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While it is possible that one could wade into the water, unzip the tent, have a pleasant slumber, and wake up in the morning feeling safe and refreshed, there are countless things that could go terribly wrong.

The tent could float down the river and you wake up in the middle of nowhere.

You could have to go to the bathroom in the middle of the night.

This guy.

It could spring a leak and you could drown while wrapped up in eight feet of heavy nylon.

A strong current could tip the tent-boat over.

There isn't any way to steer the darn thing.

This guy.

Mashable shared a charming video of the tent on Twitter and it was greeted with a chorus of people sharing the many ways one could die while staying the night in the Shoal Tent.

Oh yeah, it's expensive, too.

Even though the general public seems to think the Shoal Tent is a terrible idea, according to the Smithfly's website, it's currently sold out due to "popular demand" and it will be "available in 6-8 weeks." Oh, and did we mention it costs $1,999?

via zoezimmm / Imgur

There are few more perniciously dangerous conspiracy theories being shared online than the idea that vaccines cause autism.

This has led to a decline in Americans vaccinating their children, resulting in a massive increase in measles. This year has already seen over 1,200 cases of measles, a disease that was eradicated in the U.S. nearly 20 years ago.

A 2015 Pew Research study found that 83% of Americans think the measles vaccine is safe, while 9% think it's not. Another 7% are not sure. But when you look at the polls that include parents of minors, the numbers get worse, 13% believe that the measles vaccine is unsafe.

There is zero truth to the idea that vaccines cause autism. In fact, a recent study of over 650,000 children found there was no link whatsoever.

RELATED: A new study of over 650,000 children finds — once again — that vaccines don't cause autism

A great example of the lack of critical thinking shown by anti-vaxxers was a recent exchange on Facebook shared to Imgur by zoezimmm.

A parent named Kenleigh at a school in New Mexico shared a photo of a sign at reads: "Children will not be enrolled unless an immunization record is presented and immunizations are up-to-date."

This angered a Facebook user who went on a senseless tirade against vaccinations.

"That's fine, I'll just homeschool my kids," she wrote. At least they won't have to worry about getting shot up in school or being bullied, or being beat up / raped by the teachers!"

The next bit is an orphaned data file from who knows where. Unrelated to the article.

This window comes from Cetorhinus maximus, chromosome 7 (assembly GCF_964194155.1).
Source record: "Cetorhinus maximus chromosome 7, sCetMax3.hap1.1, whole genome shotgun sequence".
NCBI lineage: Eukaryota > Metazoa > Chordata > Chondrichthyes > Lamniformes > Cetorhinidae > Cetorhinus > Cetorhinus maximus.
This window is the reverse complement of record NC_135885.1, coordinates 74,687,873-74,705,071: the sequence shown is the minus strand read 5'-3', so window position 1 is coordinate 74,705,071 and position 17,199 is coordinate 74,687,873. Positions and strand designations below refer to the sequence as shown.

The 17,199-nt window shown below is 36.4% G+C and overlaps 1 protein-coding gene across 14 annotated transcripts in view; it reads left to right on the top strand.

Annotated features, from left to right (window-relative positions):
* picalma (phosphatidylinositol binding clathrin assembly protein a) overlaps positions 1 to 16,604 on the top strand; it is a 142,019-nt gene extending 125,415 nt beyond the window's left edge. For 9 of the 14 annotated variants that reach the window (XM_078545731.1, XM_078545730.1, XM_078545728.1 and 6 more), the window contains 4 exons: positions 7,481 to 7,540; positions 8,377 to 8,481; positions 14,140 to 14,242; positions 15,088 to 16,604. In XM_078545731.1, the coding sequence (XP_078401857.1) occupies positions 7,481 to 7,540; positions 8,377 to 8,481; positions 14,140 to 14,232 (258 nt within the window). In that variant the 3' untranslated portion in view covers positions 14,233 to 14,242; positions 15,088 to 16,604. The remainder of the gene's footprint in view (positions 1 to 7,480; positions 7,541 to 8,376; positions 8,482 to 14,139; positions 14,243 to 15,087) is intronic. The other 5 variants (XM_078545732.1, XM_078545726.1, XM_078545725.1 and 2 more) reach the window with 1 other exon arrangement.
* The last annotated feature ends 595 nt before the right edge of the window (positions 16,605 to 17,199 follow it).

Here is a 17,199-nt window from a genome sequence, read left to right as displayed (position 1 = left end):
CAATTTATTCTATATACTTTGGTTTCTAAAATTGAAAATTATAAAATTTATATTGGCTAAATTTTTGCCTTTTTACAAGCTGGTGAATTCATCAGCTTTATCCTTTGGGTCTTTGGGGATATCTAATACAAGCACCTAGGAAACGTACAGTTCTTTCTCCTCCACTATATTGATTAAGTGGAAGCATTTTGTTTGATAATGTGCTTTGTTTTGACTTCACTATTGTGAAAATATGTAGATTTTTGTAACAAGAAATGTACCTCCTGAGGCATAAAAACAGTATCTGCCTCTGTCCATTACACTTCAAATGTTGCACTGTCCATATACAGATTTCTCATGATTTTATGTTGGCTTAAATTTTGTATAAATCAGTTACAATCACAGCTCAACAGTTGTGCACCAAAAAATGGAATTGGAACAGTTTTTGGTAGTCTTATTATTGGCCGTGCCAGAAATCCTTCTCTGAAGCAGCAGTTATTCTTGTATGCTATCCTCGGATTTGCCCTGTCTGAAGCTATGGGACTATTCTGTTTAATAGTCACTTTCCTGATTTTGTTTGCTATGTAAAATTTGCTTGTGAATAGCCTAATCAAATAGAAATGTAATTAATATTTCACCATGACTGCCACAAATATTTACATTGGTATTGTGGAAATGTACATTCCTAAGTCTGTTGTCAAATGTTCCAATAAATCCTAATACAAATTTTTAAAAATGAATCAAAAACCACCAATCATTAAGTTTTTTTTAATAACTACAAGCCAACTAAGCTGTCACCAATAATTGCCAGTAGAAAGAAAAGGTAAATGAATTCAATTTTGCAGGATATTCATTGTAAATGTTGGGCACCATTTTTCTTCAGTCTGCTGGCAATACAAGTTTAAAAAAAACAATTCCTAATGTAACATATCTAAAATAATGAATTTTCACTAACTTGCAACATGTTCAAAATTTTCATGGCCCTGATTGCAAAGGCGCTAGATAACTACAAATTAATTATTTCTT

To defend her anti-vaccination argument, she used a factually incorrect claim that Amish people don't vaccinate their children. She also incorrectly claimed that the MMR vaccine is ineffective and used anecdotal evidence from her and her father to claim that vaccinations are unnecessary.

She also argued that "every human in the world is entitled to their own opinion." Which is true, but doesn't mean that wildly incorrect assumptions about health should be tolerated.

She concluded her argument with a point that proves she doesn't care about facts: "It doesn't matter what you say is not going to change my mind."

RELATED: 12 medical professionals shared their most memorable anti-vaxxer stories and you won't stop face-palming

While the anti-vaxxer was incorrect in her points, it must also be pointed out that some of the people who argued with her on Facebook were rude. That should never be tolerated in this type of discourse, but unfortunately, that's the world of social media.

Here's the entire exchange:

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The post received a ton of responses on imgur. Here are just a few:

"'In my opinion...' 'I believe...' That's not how facts work."

"You're entitled to your opinion. And everyone else is entitled to call you a dumbass."

"'What I do with my children is no concern to you at all.' Most of the time, true. When your kid might give mine polio, not true."

"If my child can't bring peanut butter, your child shouldn't bring preventable diseases."

It's important to call out people who spread dangerous views, especially how they pertain to health, on social media. But people should do so with respect and civility.


He photographed Nazi atrocities and buried the negatives. The unearthed images are unforgettable.

He risked his life to leave a "historical record of our martyrdom."

via Yad Vashem and Archive of Modern Conflict, 2007

In September 1939, the Nazis invaded Poland. By April 1940, the gates closed on the Lodz Ghetto, the second largest in the country after Warsaw.

Throughout the war, over 210,000 people would be imprisoned in Lodz.

Among those held captive was Henryk Ross. He was a Jewish sports photographer before the Nazi invasion and worked for the the ghetto's Department of Statistics during the war. As part of his official job, he took identification photos of the prisoners and propaganda shots of Lodz' textile and leather factories.

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via Imgur

Every few years there's something that goes mega viral because people can't decide what it is.

There was the famous "is it blue and black, or white and gold" dress?

There was the audio recording that said either "yanny" or "Laurel."

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Rochester NY Airport Security passing insulting notes to travelers caught on tape www.youtube.com

Neil Strassner was just passing through airport security, something he does on a weekly basis as part of his job. That's when a contract airport security employee handed him a small piece of folded cardboard. Strassner, 40, took the paper and continued on his way. He only paused when he heard the security employee shouting back at him, "You going to open the note?"

When he unfolded the small piece of paper, Strassner was greeted with an unprompted insult. "You ugly!!!"

According to Strassner, and in newly released CCTV of the incident, the woman who handed him the note began laughing loudly.